September 18-22, 2004, Rail~Volution: Building Livable Communities with
Transit, Los Angeles, California. Info: Rail~Volution phone:
503-823-7737 / 800-788-7077; fax: 503-823-7609; e-mail:
-> JOB -- EXECUTIVE DIRECTOR -- GCGP
The Bicycle Coalition of Greater Philadelphia (BCGP) is seeking an
Executive Director (ED). This active 1,800-member organization sets the
agenda for bicycle improvements in the City of Philadelphia and its
suburbs. The ED works closely with the Board of Directors, a small
staff, and a large cadre of volunteers in carrying out BCGP's mission
to create a healthier, more livable region through bicycle promotion,
advocacy, and education. The ED is responsible for all administrative
aspects of the organization, including directing BCGP fundraising
activities, as well as supervising all educational and advocacy
programs. The ED will also be responsible for acquiring, retaining, and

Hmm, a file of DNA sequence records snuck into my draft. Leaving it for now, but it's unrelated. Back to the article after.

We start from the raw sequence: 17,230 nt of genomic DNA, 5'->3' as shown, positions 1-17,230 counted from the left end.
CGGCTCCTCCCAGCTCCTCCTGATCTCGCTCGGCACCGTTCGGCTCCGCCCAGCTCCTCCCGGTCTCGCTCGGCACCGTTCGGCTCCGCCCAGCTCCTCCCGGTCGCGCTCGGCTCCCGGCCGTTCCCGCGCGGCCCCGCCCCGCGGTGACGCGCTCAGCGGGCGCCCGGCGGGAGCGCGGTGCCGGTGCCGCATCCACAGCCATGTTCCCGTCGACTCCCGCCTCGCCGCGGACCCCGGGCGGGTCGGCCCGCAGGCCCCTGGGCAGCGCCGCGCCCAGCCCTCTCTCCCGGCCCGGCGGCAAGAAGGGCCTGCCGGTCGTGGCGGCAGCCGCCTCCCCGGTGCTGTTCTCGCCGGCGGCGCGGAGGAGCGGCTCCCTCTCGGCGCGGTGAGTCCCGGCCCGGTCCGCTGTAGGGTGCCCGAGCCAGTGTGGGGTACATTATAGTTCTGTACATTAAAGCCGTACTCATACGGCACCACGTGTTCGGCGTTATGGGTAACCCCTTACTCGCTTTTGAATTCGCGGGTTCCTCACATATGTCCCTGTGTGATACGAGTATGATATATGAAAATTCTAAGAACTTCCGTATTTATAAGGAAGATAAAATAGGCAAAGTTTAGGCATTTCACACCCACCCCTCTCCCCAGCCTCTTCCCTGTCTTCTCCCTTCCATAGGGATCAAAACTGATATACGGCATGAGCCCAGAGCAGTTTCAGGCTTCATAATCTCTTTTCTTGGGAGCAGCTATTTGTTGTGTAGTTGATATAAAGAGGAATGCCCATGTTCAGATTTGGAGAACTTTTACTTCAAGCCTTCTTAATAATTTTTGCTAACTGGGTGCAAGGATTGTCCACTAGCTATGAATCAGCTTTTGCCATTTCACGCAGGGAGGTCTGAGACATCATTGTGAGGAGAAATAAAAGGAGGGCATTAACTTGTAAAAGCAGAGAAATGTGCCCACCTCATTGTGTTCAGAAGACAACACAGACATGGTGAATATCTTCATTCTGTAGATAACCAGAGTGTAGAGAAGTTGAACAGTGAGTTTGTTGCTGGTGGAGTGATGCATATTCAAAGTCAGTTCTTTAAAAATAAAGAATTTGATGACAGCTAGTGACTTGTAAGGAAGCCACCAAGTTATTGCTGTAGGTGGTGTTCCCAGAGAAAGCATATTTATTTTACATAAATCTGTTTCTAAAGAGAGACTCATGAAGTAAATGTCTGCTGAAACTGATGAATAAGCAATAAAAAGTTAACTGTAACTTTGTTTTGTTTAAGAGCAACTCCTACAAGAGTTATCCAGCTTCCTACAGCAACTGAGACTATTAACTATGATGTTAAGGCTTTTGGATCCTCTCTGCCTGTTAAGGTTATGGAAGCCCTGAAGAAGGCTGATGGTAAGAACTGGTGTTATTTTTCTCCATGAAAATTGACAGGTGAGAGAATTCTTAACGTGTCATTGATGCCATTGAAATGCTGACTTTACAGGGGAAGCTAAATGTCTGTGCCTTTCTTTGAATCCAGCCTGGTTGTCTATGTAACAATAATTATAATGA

servicing BCGP's membership, and the supervision of an annual
fundraising bicycle ride that highlights the regional trail system.
Salary range is $30,000 - $40,000 (depending on the quality of the
candidate) plus benefits. Email resume and cover letter to Dennis
Winters, BCGP President at firstname.lastname@example.org. Receipt will be
acknowledged by a more detailed job description. Search will remain
open until July 1st or until the position is filled, whichever comes
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CAN'T GET ENOUGH pedestrian and bicycle news? Don't forget that the
"industry's" biggest conference is coming up September 7-10, 2004!
More info: http://www.bikewalk.org/PWPB2004/PWPB2004.htm
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identify the source in this way: "from CenterLines, the e-newsletter
of the National Center for Bicycling & Walking."
Contributors: John Williams, Bill Wilkinson, Peter Moe, Corey Twyman,
Gary MacFadden, Mark Plotz, Bob Chauncey, Ross Trethewey, Sharon
Roerty, Barbara McCann, Marge Tripp, David Mozer, Craig Raborn, Howard
Boyd, Greg Butler, Cheryl Schmitt, Linda Tracy, Cara Seiderman, Robert
Matter, JoAnn Woodhall, Andy Clarke.
Editor: John Williams
Send news items to: <firstname.lastname@example.org>
Director: Bill Wilkinson
National Center for Bicycling & Walking 1506 21st St NW,
Suite 200, Washington D.C. 20036; Voice: (202) 463-6622;
fax: (202) 463-6625; e-mail: <email@example.com>